The Deep, Deep, Deep Downunder Challenge

THE DEEP, DEEP, DEEP DOWNUNDER CHALLENGE

text and photography by Dave Moran

There was a buzz in the air, you could feel and see the excitement as divers and friends loaded their gear aboard Dive! Tutukaka’s El Tigre on Anzac morning. A chain lay out along the footpath stretching to over 60 metres; plastic tags fixed to the chain indicated the length beneath a large inflated inner-tube that the chain was fixed to. The tags started off at 10m and descended in 5m increments until the last tag boldly shouted 60m!

NZUA President Jeroen Jongejans and myself signed off the official form that verified that the chain and the fixed tags had been officially measured before being loaded on to El Tigre.

Fifteen minutes, the call went out, then 6-5-4-3-2-1-45 seconds -30- 15-10-9-8-7-6-5-4-3-2-1 —— Suzy Osler sucked in her final breath and gracefully descended parallel to the chain, adjacent to her was another chain where safety divers on scuba who, in their own way, gave her encouragement as she attempted to reach her target of 60m.

On the surface her fellow freedivers and support crew waited, one minute ticked by – she broke the surface at 1minute and 48 seconds holding the 48m tag, What happened next was, for me, a moment of truth as to how these divers just love and respect the sport of freediving. It also showed the camaraderie and respect that had developed amongst them due to the many hours of training that had been put into reaching this moment, anchored in the sheltered waters of Barren Arch at the Poor Knights Islands off New Zealand’s North Island’s east coast.

Suzy was showered with congratulations; hugs and kisses aplenty. You would have been forgiven if you thought she had surfaced clutching the 60m tag. She showed no signs of disappointment – she was elated. I was told later that she had, just three days previously reached 53.5m. She was worried pre-dive because she was having trouble clearing one of her ears which proved to be a problem during her record attempt. There is also the incalculable pressure of observers both above water and in-water, judges, photographers, scuba divers, support divers, all watching you as you prepare for and during your dive.

It’s a hard ask.

John Wright started his in-water preparation for his dive. At 49 years young he was hoping to make it past the 50m mark before he reached his own half-century milestone. John is the Managing Director of the Scuba Experience Company and the moving force for the No Bubbles team which is the organisation he has set-up to provide training and support logistics for promoting the sport of freediving. His enthusiasm is infectious; he is absolutely passionate about freediving.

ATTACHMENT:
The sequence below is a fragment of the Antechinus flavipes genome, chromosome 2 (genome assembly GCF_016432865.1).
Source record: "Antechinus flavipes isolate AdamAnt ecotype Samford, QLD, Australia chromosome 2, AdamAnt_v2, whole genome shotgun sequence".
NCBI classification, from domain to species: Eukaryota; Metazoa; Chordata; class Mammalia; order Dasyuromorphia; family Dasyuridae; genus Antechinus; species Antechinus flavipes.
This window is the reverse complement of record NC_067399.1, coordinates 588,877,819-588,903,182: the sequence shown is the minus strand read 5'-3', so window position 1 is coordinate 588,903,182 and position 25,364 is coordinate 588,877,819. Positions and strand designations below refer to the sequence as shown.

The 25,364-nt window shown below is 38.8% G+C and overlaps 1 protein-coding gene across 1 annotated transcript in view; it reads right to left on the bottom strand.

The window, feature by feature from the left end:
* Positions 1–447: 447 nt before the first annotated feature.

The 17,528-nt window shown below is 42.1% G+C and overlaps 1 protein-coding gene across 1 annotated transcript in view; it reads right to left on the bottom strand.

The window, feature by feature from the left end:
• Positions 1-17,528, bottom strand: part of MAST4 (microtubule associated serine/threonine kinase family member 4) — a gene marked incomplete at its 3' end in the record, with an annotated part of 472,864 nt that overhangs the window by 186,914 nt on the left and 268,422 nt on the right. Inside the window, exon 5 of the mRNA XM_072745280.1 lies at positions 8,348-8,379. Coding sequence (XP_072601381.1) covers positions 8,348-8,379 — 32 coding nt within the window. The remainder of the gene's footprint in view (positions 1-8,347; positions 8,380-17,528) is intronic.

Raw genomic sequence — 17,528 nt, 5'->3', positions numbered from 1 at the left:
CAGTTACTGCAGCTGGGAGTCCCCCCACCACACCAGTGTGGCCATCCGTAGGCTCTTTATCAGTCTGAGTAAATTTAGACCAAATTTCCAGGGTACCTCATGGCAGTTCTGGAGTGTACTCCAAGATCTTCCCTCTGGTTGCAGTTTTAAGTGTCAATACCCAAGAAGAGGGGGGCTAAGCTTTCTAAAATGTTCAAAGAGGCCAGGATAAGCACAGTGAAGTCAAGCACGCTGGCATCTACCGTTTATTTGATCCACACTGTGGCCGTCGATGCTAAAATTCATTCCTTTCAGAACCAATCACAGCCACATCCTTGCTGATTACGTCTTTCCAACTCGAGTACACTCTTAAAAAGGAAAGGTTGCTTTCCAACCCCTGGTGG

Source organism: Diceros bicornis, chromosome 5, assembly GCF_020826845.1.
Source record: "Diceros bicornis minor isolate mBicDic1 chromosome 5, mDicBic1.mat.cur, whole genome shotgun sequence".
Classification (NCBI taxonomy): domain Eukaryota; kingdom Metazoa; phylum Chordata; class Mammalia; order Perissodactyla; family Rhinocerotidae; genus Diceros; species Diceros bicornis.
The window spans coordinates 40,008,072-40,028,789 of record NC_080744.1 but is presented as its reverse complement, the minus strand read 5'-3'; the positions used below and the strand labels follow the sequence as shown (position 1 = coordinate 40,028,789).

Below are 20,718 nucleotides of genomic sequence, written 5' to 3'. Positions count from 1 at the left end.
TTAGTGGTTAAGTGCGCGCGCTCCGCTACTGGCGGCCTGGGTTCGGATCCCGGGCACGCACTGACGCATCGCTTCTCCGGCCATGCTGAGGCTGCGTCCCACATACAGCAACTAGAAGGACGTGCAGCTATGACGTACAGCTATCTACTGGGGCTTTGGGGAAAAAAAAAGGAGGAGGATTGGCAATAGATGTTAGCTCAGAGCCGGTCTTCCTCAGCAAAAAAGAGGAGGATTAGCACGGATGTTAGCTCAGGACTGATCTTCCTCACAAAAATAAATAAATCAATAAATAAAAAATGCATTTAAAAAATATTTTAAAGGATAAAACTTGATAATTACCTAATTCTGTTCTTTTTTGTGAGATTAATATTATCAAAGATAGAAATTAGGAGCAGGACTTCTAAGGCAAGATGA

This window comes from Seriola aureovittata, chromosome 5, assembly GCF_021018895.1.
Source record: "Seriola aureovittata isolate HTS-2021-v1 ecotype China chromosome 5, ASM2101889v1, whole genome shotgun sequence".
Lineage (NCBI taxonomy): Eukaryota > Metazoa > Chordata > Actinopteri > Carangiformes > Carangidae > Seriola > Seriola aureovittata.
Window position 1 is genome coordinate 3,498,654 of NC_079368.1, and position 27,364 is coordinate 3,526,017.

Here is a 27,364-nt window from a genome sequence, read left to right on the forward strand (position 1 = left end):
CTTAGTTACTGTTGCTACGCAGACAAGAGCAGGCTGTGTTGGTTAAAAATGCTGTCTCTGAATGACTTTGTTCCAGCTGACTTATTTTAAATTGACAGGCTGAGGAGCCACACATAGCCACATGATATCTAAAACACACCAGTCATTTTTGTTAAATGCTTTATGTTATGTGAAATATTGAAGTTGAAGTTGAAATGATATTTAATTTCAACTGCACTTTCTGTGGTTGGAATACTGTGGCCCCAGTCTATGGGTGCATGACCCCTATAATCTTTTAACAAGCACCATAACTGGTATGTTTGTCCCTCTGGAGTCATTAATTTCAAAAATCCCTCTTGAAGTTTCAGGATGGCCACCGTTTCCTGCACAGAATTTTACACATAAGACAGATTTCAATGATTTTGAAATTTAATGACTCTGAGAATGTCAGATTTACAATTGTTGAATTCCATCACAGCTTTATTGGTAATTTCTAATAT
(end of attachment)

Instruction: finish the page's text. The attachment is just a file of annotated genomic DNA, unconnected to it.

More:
His fins crashed the surface as it swallowed his descending body. The timer called one minute — then whoosh at 1 minute 30 seconds, John’s smiling face broke the surface. Fifty-two metres screamed out from his hand.

The joint went wild!

I haven’t witnessed such spontaneity, laughter, camaraderie and the feeling of belonging to a group of divers since the days when dive clubs were very active and strong throughout New Zealand. These 24 freedivers were having a ball, just loving the day out on the water. The camaraderie and celebration continued into the evening at the Ngunguru Country Club. It was fantastic to be part of it. Their logo may be No Bubbles but these divers were absolutely ‘bubbling’ with their passion for freediving – fantastic!

Congratulations to Suzy and John and to all those on board plus the Dive Tutukaka crew whose boatman ship was superb!

Thanks also to their sponsors Red Bull, TYR and Seven Tenths for their assistance and support which is most appreciated by the No Bubbles team.

text and photography by Dave Moran

There was a buzz in the air, you could feel and see the excitement as divers and friends loaded their gear aboard Dive! Tutukaka’s El Tigre on Anzac morning. A chain lay out along the footpath stretching to over 60 metres; plastic tags fixed to the chain indicated the length beneath a large inflated inner-tube that the chain was fixed to. The tags started off at 10m and descended in 5m increments until the last tag boldly shouted 60m!

NZUA President Jeroen Jongejans and myself signed off the official form that verified that the chain and the fixed tags had been officially measured before being loaded on to El Tigre.

Fifteen minutes, the call went out, then 6-5-4-3-2-1-45 seconds -30- 15-10-9-8-7-6-5-4-3-2-1 —— Suzy Osler sucked in her final breath and gracefully descended parallel to the chain, adjacent to her was another chain where safety divers on scuba who, in their own way, gave her encouragement as she attempted to reach her target of 60m.

On the surface her fellow freedivers and support crew waited, one minute ticked by – she broke the surface at 1minute and 48 seconds holding the 48m tag, What happened next was, for me, a moment of truth as to how these divers just love and respect the sport of freediving. It also showed the camaraderie and respect that had developed amongst them due to the many hours of training that had been put into reaching this moment, anchored in the sheltered waters of Barren Arch at the Poor Knights Islands off New Zealand’s North Island’s east coast.